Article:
Mark Ebell

  • Have you ever wanted to calculate the predicted peak flow for one of your asthmatic patients without spending valuable minutes searching for that confounded little slide rule gizmo? Wouldn't it be great if you could somehow remember all Mrs. Jones' medications when the nursing home calls to see if it's OK to treat her acutely elevated blood pressure with some atenolol? Handheld computers are emerging as the stethoscopes of the twenty-first century, and no clinician should be without this essential tool. These small, easy-to-use devices are now powerful enough to help clinicians manage information and make medical decisions at the point of care. This comprehensive how-to guide targets all levels of handheld computer users, from novices to experts, and demonstrates how to make the most of handheld computers in any medical practice. Designed with easy-to-understand, hands-on exercises for each new skill presented, this book begins with choosing a handheld and "getting to know" your new device. It then progresses through downloading and installing software, using charge capture and e-prescription programs, Internet and evidence-based resources for your device, designing and programming your own programs, and going wireless. Written by three experienced family medicine clinicians, Handhelds in Medicine is designed to improve every day practice for any busy health professional. There are chapters written for and by nearly every health professional, including nurses, physician assistants and speech pathologists. Reviews of handheld devices and websites will be kept current at www.handheldsinmedicine.com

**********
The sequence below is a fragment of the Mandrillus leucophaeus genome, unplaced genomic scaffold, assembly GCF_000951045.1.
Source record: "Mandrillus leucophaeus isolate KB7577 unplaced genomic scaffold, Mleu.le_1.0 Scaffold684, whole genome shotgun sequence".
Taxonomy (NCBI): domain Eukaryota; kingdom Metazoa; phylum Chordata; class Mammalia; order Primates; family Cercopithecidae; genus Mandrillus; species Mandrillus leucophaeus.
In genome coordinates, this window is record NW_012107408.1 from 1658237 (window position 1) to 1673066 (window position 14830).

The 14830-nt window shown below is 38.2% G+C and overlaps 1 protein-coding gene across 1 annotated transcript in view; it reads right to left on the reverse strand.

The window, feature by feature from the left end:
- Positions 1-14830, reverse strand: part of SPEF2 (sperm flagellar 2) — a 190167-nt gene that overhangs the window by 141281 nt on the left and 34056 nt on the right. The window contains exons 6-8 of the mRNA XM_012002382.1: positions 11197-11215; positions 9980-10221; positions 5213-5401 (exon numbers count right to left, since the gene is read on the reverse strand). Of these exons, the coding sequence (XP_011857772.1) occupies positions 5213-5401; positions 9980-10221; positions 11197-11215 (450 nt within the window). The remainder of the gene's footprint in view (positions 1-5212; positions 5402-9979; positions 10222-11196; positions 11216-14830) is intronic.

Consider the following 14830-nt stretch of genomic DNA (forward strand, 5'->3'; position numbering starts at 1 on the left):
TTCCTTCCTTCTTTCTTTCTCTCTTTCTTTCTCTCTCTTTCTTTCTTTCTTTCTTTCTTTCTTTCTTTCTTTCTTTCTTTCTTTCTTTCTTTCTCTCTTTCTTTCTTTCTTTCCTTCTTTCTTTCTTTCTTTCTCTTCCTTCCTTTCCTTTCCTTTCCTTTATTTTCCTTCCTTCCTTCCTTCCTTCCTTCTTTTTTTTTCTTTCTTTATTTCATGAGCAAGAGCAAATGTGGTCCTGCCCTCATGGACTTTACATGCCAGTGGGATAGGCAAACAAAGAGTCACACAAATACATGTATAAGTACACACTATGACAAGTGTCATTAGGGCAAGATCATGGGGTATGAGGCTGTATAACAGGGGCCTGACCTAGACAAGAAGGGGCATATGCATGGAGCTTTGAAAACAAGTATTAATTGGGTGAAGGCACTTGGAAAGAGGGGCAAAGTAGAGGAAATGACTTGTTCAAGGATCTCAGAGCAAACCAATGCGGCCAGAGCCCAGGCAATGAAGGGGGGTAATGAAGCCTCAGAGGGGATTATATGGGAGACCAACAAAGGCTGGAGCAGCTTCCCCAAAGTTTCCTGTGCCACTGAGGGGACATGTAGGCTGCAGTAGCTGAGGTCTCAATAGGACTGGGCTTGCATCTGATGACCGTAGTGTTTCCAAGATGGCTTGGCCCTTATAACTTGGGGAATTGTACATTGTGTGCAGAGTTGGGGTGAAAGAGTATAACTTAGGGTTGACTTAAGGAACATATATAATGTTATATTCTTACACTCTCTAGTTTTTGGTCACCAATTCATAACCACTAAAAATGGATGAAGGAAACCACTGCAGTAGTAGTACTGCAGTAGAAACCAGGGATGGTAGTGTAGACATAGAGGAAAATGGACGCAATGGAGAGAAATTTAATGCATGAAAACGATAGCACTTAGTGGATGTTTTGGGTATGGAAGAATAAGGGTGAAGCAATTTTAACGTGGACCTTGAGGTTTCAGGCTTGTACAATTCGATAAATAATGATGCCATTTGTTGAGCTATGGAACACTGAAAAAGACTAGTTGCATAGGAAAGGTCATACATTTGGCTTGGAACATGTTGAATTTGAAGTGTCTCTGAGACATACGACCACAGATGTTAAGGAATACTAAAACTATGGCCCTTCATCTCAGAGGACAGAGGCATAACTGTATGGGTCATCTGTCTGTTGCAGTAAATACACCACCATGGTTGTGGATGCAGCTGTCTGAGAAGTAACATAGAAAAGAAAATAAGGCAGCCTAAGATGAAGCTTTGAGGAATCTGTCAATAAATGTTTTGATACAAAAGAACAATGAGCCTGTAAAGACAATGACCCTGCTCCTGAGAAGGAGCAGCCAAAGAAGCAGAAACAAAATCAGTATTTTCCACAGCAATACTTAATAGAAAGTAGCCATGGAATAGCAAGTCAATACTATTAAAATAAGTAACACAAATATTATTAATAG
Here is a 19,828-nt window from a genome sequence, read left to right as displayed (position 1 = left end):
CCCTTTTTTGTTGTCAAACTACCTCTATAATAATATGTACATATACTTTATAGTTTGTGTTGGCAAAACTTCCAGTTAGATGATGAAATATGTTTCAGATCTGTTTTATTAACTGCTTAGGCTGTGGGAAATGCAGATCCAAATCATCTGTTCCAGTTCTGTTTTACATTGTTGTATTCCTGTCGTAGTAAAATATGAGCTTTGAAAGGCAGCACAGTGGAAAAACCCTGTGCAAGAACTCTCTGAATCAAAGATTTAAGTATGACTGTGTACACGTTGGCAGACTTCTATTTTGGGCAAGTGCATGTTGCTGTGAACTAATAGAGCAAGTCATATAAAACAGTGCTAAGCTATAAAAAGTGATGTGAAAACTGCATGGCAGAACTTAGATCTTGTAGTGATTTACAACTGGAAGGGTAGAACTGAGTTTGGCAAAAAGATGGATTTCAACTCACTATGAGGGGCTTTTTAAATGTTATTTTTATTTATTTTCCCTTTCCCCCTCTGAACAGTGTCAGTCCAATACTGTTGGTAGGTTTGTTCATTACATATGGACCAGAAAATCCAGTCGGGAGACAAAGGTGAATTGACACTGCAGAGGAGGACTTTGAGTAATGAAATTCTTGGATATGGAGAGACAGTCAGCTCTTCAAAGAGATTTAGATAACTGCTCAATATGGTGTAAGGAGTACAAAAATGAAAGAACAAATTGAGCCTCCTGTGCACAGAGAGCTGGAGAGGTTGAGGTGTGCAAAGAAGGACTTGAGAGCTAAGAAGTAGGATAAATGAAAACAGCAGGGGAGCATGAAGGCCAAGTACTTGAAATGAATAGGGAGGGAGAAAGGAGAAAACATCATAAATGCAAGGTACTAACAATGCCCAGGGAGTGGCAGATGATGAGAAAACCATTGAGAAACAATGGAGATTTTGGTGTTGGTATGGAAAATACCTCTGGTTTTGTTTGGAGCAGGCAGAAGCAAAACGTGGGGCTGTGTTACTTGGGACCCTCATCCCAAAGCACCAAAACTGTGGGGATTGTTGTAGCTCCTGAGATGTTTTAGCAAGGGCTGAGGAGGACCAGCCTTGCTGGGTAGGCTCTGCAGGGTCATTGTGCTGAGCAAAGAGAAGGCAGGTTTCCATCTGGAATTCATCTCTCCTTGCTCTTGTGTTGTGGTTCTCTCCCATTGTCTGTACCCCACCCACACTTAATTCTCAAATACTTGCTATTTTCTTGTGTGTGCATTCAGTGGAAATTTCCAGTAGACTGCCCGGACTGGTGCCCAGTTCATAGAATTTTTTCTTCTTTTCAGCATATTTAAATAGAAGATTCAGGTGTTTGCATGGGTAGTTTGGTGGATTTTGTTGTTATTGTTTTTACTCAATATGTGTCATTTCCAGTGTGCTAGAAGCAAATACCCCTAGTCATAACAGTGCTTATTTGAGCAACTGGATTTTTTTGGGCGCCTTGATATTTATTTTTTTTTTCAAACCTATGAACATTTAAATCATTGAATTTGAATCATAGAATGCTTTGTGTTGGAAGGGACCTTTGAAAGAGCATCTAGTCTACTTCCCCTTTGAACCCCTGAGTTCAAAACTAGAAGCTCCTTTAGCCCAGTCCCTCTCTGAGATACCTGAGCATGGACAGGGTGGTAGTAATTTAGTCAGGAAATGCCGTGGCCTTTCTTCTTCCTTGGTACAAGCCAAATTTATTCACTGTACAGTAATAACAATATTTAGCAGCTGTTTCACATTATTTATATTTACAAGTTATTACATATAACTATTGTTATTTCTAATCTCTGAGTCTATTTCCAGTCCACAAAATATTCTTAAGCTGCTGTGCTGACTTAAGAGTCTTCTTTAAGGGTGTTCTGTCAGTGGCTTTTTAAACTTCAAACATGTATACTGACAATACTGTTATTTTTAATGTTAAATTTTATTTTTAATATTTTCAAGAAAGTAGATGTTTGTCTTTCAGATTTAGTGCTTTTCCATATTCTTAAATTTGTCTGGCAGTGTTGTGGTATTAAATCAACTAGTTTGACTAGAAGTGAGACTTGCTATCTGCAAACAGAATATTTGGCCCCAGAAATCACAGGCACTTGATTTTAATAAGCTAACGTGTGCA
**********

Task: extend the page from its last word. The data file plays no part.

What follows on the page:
• This manual helps clinicians easily to find the best available evidence to facilitate sound medical decisions. It is the first published compilation of highly relevant InfoPOEMs that the editors believe has the potential to change a clinician's practice. The editors have selected over 300 of the most influential, compelling POEMs, and organized them by topic for easy reference. Each POEM contains: Clinical Question: Poses a question that the study seeks to answer. Bottom line: Summarizes the findings of the research and places these findings into the context with the known information on the topic. The bottom line also is designed to help readers understand how to apply the results.  LOE: Each review is given a Level of Evidence indicator. This allows the reader to discern an overall sense of how well the new information is supported. Reference: Displays the citation of the article being reviewed. Study Design: Identifies the procedures of the study (i.e., Meta-Analysis, randomized controlled trial). Setting: Identifies the environment in which the study took place (i.e., outpatient, inpatient). Synopsis: Provides a brief overview of the study design and results, but is not an abstract. The editors have pulled out only the most important information - the materials that readers need to judge the validity of the research and to understand the results. The manual opens with two complementary, original chapters: 1) Introduction to Information Mastery which covers the skills physicians need to practice the best medicine. 2) An Introduction to Evidence Based Medicine that reviews the key concepts and principles behind this practice model.

empty